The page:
Every where I went for the next decade I brought back sand. 30 states, eight countries and then I started working too much. So I asked my friends going to exotic places through whom I was living vicariously. Never did one person forget. When digital cameras were still in their infancy and film containers were common, they were the perfect container to bring back a sample. When I'd forget to explain how I wanted the samples, I got everything from a full Orangeina bottle from a beach in Europe to a plastic ziplock bag from Germany that I can't believe wasn't confiscated at US customs by mistake.

My hobby turned passionate when I decided to design a piece of art to display the samples. I met two Hungarian twins in Denver. We brainstormed a functional piece of art somewhat like a Shoji screen that held the 40+ glass lenses that contained each sample. I wasn't sure how to identify each sand then, but knew I wanted to interchange them on future occassions.

I finished the design and had a wood working plant in China design the prototype screen that I now have the life size piece in a bedroom. An artist's rendering was also made to show my idea of using this art as a way to bridge disparate cultures and yet to have them all peacefully coexist in one piece of art, unlike the real cultures that are so fragmented in our world today.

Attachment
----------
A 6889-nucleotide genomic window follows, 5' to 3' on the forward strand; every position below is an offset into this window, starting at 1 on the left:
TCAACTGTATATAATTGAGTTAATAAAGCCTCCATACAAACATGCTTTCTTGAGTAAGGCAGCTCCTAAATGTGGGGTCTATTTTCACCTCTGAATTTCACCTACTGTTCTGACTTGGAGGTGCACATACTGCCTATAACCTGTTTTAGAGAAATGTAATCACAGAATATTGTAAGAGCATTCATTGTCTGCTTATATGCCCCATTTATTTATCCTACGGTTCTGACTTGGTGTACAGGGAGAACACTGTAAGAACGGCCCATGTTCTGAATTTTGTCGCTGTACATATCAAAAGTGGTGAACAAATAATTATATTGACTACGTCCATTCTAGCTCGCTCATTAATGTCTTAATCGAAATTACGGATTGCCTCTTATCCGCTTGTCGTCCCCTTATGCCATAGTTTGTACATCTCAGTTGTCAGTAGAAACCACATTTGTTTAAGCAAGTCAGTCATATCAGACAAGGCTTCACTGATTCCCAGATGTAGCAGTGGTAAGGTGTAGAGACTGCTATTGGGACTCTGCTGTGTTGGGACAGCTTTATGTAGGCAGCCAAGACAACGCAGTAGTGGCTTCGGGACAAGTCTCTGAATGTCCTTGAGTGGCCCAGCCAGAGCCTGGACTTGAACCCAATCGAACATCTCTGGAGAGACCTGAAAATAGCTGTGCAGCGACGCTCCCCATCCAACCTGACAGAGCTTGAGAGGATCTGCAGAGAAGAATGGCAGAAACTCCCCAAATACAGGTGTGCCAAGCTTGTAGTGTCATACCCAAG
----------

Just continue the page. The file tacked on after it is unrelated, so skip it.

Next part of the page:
I intend for some incredible chain of resorts to want to use this design idea to show their portfolio properties around the world by way of the sand that represents each incredible location. Strangely enough, I have sand from Fenway home plate, Central Park and even a sample from the moon. If I share that one with you, I'll have to kill you.

I laughed when I saw Michael Moore's documentary Sicko where he profiles a mid-to-upper-class couple living in Paris. While touring their home, the wife pointed out the sand collection they started years ago in small containers.

While this seemed like a strange hobby years ago. Now I run into others who appreciate the beauty of sand collection for reasons of geology, travel, art, culture and simple memories. I've called my growing sand collection The Passport Collection ( My real passport has now become two and grows considerably in my quest to see the world.

I'll post a photo of the Collection soon.

Saturday, September 15, 2007

My Trip Advisor - Where I've been...

This is a great tool for tracking the places you've been and the places you'll go.

In 20 years, I've been to 30 states, three Canadian provinces, three Caribbean spots, three Central American locations, three Latin American countries and eight European countries.